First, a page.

As a solo traveler your money-saving strategy need not involve sleeping with a stranger.
What I mean, of course, is that if you want to curb your lodging costs when you hit the road alone, your options aren’t limited to permitting your tour company or cruise line to match you with a roommate.
If for you traveling solo means always having a private room as well as partaking of your destination’s best food and other offerings, you can save some dough despite being on your own, and because of it.
Avoid the single supplement.
Most tour companies, cruise lines, resorts, and hotels price their rooms based on per person, double occupancy (PPDO). This means that if you want to sleep in a double-occupancy room solo, as you know from staying in most
The supplement is meant to compensate your travel provider for the fact that there isn’t a second occupant in your room paying his or her way. So a cruise line charging $1,500 per person may feel it’s losing $1,500 on the empty bed in your room. Your provider also isn’t happy about losing revenue your roommate might have contributed by buying alcohol and other add-ons during the trip.
In some cases a supplement might lead to your paying double the per-person rate and often more than what a couple would have paid for the same room.
So how do you avoid the single supplement? Quite simply, ask to have it waived.
If your provider won’t blink, remind them of what some of their competitors are doing in the face of slow business. As of this writing, Cruse West was waiving its single supplement for an extended
“In this economy there’s a far greater chance of bargaining,” says veteran solo traveler Lea Lane, “and you have to be more assertive because that’s the only way to feel out the situation.”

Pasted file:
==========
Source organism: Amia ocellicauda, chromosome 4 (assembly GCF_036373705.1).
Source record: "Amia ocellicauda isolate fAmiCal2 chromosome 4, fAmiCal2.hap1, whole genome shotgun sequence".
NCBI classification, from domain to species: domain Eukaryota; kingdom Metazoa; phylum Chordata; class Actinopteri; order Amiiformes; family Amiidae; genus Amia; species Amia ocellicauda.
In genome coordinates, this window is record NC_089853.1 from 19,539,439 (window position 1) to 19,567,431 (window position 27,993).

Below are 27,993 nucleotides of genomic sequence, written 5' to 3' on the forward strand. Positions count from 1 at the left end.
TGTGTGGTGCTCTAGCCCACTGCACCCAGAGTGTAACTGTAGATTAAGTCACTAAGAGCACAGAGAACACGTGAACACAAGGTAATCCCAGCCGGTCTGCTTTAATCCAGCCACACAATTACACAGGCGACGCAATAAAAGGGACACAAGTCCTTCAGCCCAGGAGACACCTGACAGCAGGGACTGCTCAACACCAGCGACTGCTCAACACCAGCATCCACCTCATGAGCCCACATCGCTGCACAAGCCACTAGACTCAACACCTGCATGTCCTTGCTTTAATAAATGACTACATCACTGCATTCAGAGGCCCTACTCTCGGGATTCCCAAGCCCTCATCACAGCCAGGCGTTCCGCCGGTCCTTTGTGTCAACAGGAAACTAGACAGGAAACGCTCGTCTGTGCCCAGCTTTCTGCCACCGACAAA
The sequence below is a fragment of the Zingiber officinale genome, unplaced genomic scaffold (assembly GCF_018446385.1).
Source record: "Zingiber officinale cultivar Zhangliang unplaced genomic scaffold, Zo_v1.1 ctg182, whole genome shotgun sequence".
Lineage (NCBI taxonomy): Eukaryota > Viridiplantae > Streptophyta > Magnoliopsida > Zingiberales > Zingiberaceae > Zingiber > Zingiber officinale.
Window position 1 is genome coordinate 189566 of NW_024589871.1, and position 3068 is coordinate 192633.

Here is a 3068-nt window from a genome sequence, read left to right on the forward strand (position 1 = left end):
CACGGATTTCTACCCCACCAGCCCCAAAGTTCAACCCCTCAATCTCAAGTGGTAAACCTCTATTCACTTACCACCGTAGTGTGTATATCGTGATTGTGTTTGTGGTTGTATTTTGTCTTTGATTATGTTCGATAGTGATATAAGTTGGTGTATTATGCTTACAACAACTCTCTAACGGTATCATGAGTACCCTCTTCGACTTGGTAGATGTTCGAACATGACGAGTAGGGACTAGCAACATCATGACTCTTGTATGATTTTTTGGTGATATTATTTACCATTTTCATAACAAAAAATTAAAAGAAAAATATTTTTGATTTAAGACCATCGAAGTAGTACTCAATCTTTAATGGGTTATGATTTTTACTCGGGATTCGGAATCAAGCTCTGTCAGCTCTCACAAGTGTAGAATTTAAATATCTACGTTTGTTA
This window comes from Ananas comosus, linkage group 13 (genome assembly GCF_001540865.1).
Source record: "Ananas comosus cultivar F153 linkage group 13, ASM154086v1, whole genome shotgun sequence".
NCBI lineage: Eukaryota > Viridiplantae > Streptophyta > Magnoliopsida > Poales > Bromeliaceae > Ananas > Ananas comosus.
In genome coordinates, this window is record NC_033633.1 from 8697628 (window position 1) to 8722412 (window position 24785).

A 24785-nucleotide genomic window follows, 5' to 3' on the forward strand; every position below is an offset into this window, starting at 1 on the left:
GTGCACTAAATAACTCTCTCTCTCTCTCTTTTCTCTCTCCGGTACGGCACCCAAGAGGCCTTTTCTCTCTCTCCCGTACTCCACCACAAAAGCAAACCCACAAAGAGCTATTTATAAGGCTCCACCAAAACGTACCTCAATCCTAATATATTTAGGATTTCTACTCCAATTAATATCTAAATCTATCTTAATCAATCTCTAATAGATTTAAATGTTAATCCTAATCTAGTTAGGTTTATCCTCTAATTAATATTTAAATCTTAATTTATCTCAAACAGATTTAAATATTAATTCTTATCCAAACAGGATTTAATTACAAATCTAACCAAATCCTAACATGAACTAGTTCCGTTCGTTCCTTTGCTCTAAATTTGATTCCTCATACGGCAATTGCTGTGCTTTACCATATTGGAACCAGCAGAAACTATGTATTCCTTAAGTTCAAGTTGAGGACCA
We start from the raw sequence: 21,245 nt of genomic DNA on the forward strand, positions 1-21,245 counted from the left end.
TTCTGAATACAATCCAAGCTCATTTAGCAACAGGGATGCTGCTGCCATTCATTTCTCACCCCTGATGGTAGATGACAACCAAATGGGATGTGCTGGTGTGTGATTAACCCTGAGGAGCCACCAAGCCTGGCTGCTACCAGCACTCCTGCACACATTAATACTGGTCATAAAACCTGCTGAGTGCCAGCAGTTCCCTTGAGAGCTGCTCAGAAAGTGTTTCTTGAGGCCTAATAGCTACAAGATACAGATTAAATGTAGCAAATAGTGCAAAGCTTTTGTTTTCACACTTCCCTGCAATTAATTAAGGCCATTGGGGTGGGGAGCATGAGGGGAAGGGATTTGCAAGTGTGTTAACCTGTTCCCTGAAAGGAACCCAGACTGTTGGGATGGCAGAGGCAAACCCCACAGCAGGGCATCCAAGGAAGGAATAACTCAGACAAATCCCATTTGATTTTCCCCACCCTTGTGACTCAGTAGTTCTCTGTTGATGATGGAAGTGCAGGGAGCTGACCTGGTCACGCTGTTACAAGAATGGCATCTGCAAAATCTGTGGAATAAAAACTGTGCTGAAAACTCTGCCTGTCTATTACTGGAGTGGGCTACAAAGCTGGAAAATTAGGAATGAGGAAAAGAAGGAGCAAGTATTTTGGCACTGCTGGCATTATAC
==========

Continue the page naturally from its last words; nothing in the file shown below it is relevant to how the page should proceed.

Even in the best of times, Lane says a solo traveler can try to negotiate simply by saying sweetly about the supplement or the rate itself, “I don’t think I’m able to do this” and see if the reservation agent is willing to help you work it out to your satisfaction.
Eat cheaply and well.
“It’s easy to get a bad taste in your mouth when you spend more than $20 for a small omelet and a piece of fruit” at a hotel breakfast buffet,” says frequent business traveler Ken Walker. “I always check with my host [company] to see if anything is being provided. Quite often, the company I’m there to visit will have a Continental breakfast or bagels available for the meeting or event.”
Since a restaurant’s lunch and dinner menus are often the same, Lane never fails to find bargains at lunchtime. “If you eat there at lunch you have ten dollars more in your hand,” she says.
Though it’s also true that the lunch trick benefits any traveler, not just a solo one. So how can your solo status work in your favor? For Lane, traveling solo is as much an attitude as it is a circumstance.
Recalling trips when she’s dined solo, she notes that it’s beneficial to engage waiters in your quest to dine on a shoestring by saying such things as “I love this food, but I’m on a budget,” and suddenly you’ll find your waiter saying, “Don’t get this, get that,” being very helpful as an ally, Lane says.